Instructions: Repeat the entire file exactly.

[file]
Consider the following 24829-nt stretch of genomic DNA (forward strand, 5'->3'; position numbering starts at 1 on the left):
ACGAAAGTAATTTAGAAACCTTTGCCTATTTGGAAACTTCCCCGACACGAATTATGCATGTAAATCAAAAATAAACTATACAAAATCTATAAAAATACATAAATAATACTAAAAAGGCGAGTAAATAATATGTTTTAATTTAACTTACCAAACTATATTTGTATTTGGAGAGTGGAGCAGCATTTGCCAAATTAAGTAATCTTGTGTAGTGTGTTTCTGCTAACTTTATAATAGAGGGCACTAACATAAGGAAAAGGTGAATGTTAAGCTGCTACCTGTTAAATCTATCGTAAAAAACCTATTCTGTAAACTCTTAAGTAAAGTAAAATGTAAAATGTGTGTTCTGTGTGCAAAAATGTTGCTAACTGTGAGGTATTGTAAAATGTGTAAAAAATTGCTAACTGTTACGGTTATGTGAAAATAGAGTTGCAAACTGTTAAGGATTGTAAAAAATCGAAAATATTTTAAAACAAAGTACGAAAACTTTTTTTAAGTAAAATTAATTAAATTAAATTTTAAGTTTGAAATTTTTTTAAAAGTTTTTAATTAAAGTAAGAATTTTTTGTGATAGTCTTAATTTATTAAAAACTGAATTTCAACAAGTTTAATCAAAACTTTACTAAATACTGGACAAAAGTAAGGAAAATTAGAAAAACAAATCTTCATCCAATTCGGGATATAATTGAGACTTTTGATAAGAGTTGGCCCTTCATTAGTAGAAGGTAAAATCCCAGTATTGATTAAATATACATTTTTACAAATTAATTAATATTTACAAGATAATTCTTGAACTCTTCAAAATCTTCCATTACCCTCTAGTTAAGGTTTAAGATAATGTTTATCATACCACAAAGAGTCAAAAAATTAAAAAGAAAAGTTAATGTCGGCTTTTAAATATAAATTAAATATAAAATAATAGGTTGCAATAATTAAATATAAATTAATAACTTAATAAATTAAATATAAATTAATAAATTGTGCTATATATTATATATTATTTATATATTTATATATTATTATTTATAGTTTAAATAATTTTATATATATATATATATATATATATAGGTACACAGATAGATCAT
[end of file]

Consider the following 24829-nt stretch of genomic DNA (forward strand, 5'->3'; position numbering starts at 1 on the left):
ACGAAAGTAATTTAGAAACCTTTGCCTATTTGGAAACTTCCCCGACACGAATTATGCATGTAAATCAAAAATAAACTATACAAAATCTATAAAAATACATAAATAATACTAAAAAGGCGAGTAAATAATATGTTTTAATTTAACTTACCAAACTATATTTGTATTTGGAGAGTGGAGCAGCATTTGCCAAATTAAGTAATCTTGTGTAGTGTGTTTCTGCTAACTTTATAATAGAGGGCACTAACATAAGGAAAAGGTGAATGTTAAGCTGCTACCTGTTAAATCTATCGTAAAAAACCTATTCTGTAAACTCTTAAGTAAAGTAAAATGTAAAATGTGTGTTCTGTGTGCAAAAATGTTGCTAACTGTGAGGTATTGTAAAATGTGTAAAAAATTGCTAACTGTTACGGTTATGTGAAAATAGAGTTGCAAACTGTTAAGGATTGTAAAAAATCGAAAATATTTTAAAACAAAGTACGAAAACTTTTTTTAAGTAAAATTAATTAAATTAAATTTTAAGTTTGAAATTTTTTTAAAAGTTTTTAATTAAAGTAAGAATTTTTTGTGATAGTCTTAATTTATTAAAAACTGAATTTCAACAAGTTTAATCAAAACTTTACTAAATACTGGACAAAAGTAAGGAAAATTAGAAAAACAAATCTTCATCCAATTCGGGATATAATTGAGACTTTTGATAAGAGTTGGCCCTTCATTAGTAGAAGGTAAAATCCCAGTATTGATTAAATATACATTTTTACAAATTAATTAATATTTACAAGATAATTCTTGAACTCTTCAAAATCTTCCATTACCCTCTAGTTAAGGTTTAAGATAATGTTTATCATACCACAAAGAGTCAAAAAATTAAAAAGAAAAGTTAATGTCGGCTTTTAAATATAAATTAAATATAAAATAATAGGTTGCAATAATTAAATATAAATTAATAACTTAATAAATTAAATATAAATTAATAAATTGTGCTATATATTATATATTATTTATATATTTATATATTATTATTTATAGTTTAAATAATTTTATATATATATATATATATATATATAGGTACACAGATAGATCAT